Maine’s northern forests are important to the biodiversity of the world
by Erica Kaufmann, Forestland Steward
The first summer I worked as a Forest Society of Maine (FSM) steward, I took a monitoring trip up Big Spencer Mountain. It was early July; the weather was sticky and hot, and my colleague and I spent the day picking our way over rocks, ladders, and the half-brittle tree crowns that fierce winter winds had broken off and scattered along the trail.
It was mid-afternoon and we were headed home, bouncing down the Sias Hill Road when it happened: a massive bird swooped low and crossed the road about 30 feet in front of our truck. The huge raptor hung in the air and snatched at some small animal rustling in the grass. It missed. Then it changed direction, fast, long brown flight feathers slipping through air like fingers moving through water. As it sailed off, we twisted our necks to gape back through the cloud of dust, blinking and trying to get a last look.
I’d heard people claim, before, that they’d seen a golden eagle and always assumed that they’d misidentified a juvenile Bald. But the bird I saw that day was far bigger than any adolescent bald eagle I’d ever seen, so I consulted an ornithological expert: my boss at the time, the late Alan Hutchinson, who spent many years working with raptors. Alan assured me that it is not uncommon for golden eagles to use Maine’s remote mountains as hunting grounds.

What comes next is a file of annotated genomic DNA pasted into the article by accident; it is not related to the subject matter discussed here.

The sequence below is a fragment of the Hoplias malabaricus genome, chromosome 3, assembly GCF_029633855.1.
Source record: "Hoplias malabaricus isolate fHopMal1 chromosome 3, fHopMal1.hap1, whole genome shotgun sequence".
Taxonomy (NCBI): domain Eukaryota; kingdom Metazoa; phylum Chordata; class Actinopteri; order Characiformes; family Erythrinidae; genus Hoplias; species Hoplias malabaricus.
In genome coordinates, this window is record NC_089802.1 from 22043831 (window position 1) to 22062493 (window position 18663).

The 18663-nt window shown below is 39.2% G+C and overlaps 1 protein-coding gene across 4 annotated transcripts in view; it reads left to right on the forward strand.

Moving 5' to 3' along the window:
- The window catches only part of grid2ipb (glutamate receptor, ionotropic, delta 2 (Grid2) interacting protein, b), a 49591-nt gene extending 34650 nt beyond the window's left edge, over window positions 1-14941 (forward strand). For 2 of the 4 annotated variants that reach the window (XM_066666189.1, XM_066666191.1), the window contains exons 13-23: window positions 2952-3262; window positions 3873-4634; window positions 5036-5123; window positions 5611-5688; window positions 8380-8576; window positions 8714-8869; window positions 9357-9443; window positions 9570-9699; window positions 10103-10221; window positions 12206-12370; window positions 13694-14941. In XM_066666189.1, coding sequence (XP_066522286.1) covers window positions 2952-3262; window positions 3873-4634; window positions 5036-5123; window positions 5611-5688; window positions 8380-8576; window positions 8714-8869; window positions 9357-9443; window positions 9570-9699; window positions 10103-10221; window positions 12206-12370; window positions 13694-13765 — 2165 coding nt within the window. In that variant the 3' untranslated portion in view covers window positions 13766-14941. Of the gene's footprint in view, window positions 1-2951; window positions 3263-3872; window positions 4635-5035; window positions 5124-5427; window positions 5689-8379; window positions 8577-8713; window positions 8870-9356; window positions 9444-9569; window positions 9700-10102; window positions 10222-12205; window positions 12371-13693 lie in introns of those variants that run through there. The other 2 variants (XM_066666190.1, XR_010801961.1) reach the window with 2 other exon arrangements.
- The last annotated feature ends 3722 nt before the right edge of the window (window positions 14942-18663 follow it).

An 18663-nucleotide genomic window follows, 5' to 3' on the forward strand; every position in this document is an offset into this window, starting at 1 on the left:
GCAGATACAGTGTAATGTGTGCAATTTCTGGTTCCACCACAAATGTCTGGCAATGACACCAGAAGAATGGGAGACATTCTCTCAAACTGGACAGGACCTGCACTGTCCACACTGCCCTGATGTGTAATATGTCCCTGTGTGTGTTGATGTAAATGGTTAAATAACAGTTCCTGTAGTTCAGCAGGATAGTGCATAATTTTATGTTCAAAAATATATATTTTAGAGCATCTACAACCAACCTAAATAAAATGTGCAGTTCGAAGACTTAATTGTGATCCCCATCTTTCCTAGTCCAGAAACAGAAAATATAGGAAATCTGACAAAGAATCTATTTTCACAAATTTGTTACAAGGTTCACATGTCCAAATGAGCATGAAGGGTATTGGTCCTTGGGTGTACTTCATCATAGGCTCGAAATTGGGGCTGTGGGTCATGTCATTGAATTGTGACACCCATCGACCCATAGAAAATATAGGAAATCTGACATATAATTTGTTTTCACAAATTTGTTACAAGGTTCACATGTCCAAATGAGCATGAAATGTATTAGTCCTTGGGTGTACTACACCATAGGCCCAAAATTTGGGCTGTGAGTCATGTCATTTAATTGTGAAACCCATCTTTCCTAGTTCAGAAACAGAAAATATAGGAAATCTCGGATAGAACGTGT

I was recently reminded of my avian encounter while reading a 2016 paper by Janet McMahon, M.S., Diversity, Continuity, and Resilience—The Ecological Values of the Western Maine Mountains. McMahon’s paper catalogs a number of ways in which the habitats of northern and western Maine are significant on a continental and even global level.
McMahon defines the Western Maine Mountains as the “broad band from the summits of the Katahdin group… to Boundary Bald Mountain and the Mahoosuc Range on Maine’s western border,” an area that encompasses more than 5,000,000 acres. In addition to being “the only region in the eastern United States with year round activity by golden eagles, Maine’s rarest breeding bird,” the Western Maine Mountains are home to all of the state’s tallest mountains; tundra and boreal communities that occur in few places around the world, and 139 species of rare plants and animals.
Diversity, Continuity, and Resilience does an excellent job highlighting how “the timber value and resilience of [the region’s] vast forests, most of which have been in private ownership and actively managed for more than two centuries,” have been key to retaining large blocks of undeveloped, road-less land—“…the only place,” McMahon writes, “in the eastern United States where such a large area has remained continuously forested since pre-settlement times.”
Moosehead Lake, of course, is at the heart of these ecologically rich forestlands. As we take stock of the region’s many assets, we can celebrate being at the core of what the National Audubon Society has identified as our country’s largest globally important area for birds. We can boast that the woods around Nahmakanta Lake contain “the highest concentration of pristine, remote ponds in New England.”
McMahon’s paper, which includes many more facts and superlatives than I can echo in this article, is available for download at ‘mainemountaincollaborative.org/resources/.’ It’s an accessible read about some of the many gifts that Maine’s vast forests give to us residents, our visitors, and to the world.
The Forest Society of Maine is a non-profit land trust that has helped to conserve more than 1,000,000 acres of Maine’s North Woods for their ecological, economic, recreational, and cultural values. Learn more at fsmaine.org.
Originally published in Moosehead Matters, March 20, 2019